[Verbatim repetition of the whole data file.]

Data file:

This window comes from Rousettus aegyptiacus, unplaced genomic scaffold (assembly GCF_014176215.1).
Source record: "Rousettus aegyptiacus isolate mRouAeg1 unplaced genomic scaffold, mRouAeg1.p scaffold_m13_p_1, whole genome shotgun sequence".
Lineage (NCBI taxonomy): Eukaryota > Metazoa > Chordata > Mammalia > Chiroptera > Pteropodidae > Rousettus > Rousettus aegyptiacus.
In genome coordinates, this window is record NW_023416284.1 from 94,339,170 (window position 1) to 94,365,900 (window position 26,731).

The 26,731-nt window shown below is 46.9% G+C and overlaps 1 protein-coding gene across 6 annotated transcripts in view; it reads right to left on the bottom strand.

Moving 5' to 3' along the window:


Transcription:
This window comes from Rousettus aegyptiacus, unplaced genomic scaffold (assembly GCF_014176215.1).
Source record: "Rousettus aegyptiacus isolate mRouAeg1 unplaced genomic scaffold, mRouAeg1.p scaffold_m13_p_1, whole genome shotgun sequence".
Lineage (NCBI taxonomy): Eukaryota > Metazoa > Chordata > Mammalia > Chiroptera > Pteropodidae > Rousettus > Rousettus aegyptiacus.
In genome coordinates, this window is record NW_023416284.1 from 94,339,170 (window position 1) to 94,365,900 (window position 26,731).

The 26,731-nt window shown below is 46.9% G+C and overlaps 1 protein-coding gene across 6 annotated transcripts in view; it reads right to left on the bottom strand.

Moving 5' to 3' along the window: